Not much has been written about the true meaning of long-term care. Initially, when someone thinks about long term care the natural instinct is to think three things: senior citizen, end of life, and “I don’t want to end up a nursing home!”
Well, long-term care helps more than senior citizens, care is offered in more places than nursing homes and, there are excellent nursing homes in Maryland and the United States!
Truth is long-term care is likely best defined as: Necessary care provided by family, friend or professional when a person (of any age) simply cannot care for himself or herself, safely at home alone.
Oftentimes long-term care is situational and acute: provided after a car accident, a joint replacement, a specific critical trauma, or when fighting pneumonia or an infection that requires intravenous drugs.
Sometimes long-term care is necessitated by the onset of some form of dementia that means the person involved can no longer safely perform the tasks of daily life: getting in or out of bed, preparing food or eating, dressing, taking medications, going to the bathroom. In instances such as these, it is clear to the family and the medical team responsible for an individual’s care that, the capabilities of the person involved are not going to get better.
Dementia and loss of cognitive capacity is not the only barrier that stops people from caring for themselves; other illnesses directly or indirectly make it impossible for a person to safely care for themselves at home. There are times too when a person will need help with activities of daily living for an extended period of time with the possibility and hope that they will again be able to gain strength and functionality to learn to safely care for themselves.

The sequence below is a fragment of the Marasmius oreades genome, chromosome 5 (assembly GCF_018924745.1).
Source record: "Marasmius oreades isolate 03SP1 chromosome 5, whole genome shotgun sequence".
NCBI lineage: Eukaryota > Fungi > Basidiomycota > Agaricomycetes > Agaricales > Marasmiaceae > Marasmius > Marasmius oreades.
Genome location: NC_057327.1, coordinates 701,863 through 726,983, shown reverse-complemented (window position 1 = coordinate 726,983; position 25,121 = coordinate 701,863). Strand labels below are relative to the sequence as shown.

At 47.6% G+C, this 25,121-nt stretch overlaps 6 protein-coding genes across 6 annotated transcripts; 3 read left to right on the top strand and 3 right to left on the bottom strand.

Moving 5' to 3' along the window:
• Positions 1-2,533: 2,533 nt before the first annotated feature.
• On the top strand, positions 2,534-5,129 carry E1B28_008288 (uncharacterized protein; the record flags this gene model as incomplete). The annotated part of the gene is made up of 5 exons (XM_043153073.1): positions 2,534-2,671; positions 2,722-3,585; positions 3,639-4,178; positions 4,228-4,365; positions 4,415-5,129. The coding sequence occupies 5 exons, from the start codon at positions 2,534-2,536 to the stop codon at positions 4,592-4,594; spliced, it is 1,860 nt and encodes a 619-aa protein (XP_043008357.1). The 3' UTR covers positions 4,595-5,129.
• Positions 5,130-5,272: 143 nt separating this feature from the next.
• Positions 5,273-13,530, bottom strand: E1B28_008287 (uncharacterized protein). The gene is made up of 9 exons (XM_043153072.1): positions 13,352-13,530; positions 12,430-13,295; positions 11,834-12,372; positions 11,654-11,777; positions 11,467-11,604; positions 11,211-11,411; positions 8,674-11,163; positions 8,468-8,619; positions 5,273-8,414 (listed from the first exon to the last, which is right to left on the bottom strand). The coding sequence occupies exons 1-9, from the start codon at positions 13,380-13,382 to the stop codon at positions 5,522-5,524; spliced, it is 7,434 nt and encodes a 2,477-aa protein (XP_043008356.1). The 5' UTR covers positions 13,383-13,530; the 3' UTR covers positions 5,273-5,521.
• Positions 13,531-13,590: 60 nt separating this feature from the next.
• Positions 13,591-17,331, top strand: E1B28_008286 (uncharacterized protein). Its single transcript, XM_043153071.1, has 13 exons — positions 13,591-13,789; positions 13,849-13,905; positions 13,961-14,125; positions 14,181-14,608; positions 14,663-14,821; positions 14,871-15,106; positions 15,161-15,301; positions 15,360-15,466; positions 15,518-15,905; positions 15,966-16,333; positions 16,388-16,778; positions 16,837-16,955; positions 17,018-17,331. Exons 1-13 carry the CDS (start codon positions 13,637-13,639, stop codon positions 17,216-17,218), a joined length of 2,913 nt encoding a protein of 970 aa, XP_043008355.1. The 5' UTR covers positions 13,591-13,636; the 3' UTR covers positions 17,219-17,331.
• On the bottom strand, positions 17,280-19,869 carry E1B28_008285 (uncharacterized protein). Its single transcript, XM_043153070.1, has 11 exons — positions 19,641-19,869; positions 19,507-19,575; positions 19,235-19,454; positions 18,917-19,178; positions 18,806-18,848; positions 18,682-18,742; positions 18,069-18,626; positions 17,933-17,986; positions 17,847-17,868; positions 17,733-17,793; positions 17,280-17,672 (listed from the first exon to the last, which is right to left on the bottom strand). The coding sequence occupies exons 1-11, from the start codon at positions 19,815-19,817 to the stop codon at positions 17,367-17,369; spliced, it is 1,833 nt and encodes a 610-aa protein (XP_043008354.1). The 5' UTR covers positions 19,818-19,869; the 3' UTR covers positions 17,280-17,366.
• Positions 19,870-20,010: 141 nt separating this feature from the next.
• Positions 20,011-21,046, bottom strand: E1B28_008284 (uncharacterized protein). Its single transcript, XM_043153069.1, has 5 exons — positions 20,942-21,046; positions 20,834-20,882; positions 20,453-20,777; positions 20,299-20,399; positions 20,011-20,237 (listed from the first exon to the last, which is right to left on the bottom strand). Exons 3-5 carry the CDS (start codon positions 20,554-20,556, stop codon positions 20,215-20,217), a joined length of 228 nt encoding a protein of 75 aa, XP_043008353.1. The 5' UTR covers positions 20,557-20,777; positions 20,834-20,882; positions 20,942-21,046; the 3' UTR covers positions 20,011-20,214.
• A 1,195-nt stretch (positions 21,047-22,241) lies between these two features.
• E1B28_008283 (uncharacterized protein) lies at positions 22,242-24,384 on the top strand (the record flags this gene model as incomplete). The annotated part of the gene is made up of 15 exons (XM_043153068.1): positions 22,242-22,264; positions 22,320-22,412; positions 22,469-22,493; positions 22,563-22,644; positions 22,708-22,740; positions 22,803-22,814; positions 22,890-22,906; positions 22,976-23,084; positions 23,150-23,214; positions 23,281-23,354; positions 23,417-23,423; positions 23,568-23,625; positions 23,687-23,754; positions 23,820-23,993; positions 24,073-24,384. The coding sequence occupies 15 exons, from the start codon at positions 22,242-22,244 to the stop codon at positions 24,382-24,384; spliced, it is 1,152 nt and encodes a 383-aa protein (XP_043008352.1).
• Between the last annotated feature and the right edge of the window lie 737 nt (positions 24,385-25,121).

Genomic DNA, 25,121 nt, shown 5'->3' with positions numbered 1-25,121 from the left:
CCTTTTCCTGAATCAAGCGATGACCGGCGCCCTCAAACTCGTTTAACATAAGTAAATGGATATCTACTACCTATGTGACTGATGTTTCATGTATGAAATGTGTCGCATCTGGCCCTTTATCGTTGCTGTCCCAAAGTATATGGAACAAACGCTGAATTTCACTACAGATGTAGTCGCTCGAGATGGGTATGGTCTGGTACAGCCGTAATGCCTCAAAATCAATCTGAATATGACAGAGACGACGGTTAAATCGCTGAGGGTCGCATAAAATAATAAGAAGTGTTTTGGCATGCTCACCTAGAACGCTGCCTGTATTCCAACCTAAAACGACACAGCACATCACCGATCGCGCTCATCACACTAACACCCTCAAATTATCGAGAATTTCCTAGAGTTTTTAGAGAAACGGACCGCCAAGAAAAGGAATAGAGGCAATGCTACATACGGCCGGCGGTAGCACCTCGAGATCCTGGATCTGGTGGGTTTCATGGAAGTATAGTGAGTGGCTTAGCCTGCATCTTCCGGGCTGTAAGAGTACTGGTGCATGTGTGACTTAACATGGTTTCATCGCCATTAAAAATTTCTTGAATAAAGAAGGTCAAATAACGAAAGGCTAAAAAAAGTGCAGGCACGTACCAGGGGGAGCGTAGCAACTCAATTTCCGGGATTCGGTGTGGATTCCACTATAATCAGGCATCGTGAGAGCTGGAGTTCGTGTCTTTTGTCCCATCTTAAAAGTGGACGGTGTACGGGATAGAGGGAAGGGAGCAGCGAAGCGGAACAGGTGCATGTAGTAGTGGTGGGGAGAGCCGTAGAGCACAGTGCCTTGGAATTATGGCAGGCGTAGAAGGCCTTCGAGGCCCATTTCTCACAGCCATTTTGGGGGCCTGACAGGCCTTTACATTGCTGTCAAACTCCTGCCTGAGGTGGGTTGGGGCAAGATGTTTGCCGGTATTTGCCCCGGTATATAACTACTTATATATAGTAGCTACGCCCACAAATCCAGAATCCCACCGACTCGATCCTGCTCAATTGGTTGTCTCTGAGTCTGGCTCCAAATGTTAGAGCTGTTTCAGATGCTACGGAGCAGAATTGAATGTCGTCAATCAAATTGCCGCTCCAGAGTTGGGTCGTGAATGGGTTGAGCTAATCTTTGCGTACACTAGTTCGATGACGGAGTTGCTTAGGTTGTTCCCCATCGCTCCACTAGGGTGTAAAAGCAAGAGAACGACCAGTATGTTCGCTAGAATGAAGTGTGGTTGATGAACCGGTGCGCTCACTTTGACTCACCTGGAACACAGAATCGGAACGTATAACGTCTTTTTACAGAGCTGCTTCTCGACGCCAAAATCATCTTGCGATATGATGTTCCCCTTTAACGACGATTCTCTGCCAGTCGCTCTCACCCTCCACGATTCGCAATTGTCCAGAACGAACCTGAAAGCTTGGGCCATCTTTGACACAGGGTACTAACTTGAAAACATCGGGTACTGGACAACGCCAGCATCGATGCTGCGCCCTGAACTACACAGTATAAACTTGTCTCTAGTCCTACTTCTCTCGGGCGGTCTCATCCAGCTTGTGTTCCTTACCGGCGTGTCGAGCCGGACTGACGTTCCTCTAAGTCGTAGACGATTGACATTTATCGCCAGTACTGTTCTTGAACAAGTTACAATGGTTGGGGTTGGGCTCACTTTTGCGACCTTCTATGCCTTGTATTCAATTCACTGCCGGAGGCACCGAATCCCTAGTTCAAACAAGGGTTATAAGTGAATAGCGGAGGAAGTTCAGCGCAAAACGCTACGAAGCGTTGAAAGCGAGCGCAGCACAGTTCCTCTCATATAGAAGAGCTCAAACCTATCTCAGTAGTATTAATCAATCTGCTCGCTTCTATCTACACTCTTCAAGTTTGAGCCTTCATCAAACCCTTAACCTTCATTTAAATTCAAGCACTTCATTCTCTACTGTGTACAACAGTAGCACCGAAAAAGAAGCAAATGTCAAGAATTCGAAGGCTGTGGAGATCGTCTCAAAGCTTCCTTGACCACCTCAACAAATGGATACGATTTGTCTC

Bottom line: When people hear long-term care, they hear end of life; truth is, long-term care helps people to live.
Paying For Long Term Care:
As recently as 50 years ago paying for long term care was not a critical issue. People didn’t live as long as they do today. Many medical advances and miracle drugs of today were not available to extend life; people cared for people and after short, painful illness and trauma, people died.
Today, we are blessed with longer life expectancies and medical advances and treatments that improve the quality of life well into our later years.
Most people are not prepared to pay for professional long-term care. Here in Maryland over 30,000 of our friends and neighbors receive care in nursing homes. 20,000 people are provided care as part of the federal/state safety net called Medicaid. Approximately 5,200 people, mostly those receiving rehabilitation, get their care paid for as part of their Medicare benefit. Generally about 3,200 people pay out of pocket for nursing home care. Insurance and managed care companies generally pay for the care of 1,600 Marylanders.
For assistance in reviewing options and obtaining financial support for long-term care services contact the local Department of Social Services.
Where Is Long-Term Care Provided:
There can be many settings in which long-term care is provided to people in need:
- Assisted Living Facilities
Housing for those who cannot live independently but do not need skilled nursing care. Level of assistance varies among facilities.
- Continuing Care Retirement Communities
Comprehensive, lifetime range of care, from independent living to nursing care. Costs and levels of care vary widely, and most communities require new residents to be healthy and independent.
Can include a wide variety of healthcare and supportive services; skilled nursing and other forms of healthcare for treatment of an illness or injury that is provided in your own home.
- Medical Adult Day Care Centers
Socialization, activities and supervision, while family member is at work. Most include assistance with activities of daily living, and medication management. Many may also offer physical, speech and occupational therapy.
- Nursing Home and Rehabilitation Center
Facility staffed by health care professionals under the direction of a physician. Designed for individuals who need 24-hour skilled nursing care on a regular basis.
Most people at some point in their life will need some mix of formal and informal, volunteer or professionally provided, long-term care. What is most important is for people to plan as best they can for that care, to make the financial choices to support their wishes, to have documents in place to support their decision, and to talk with family and friends to make sure their wishes are known.
The most important thing is to ask questions and understand your needs or the needs of the individual needing care. It is critical to ensure safety and appropriate medical services.
Contact us for additional information or inquiries.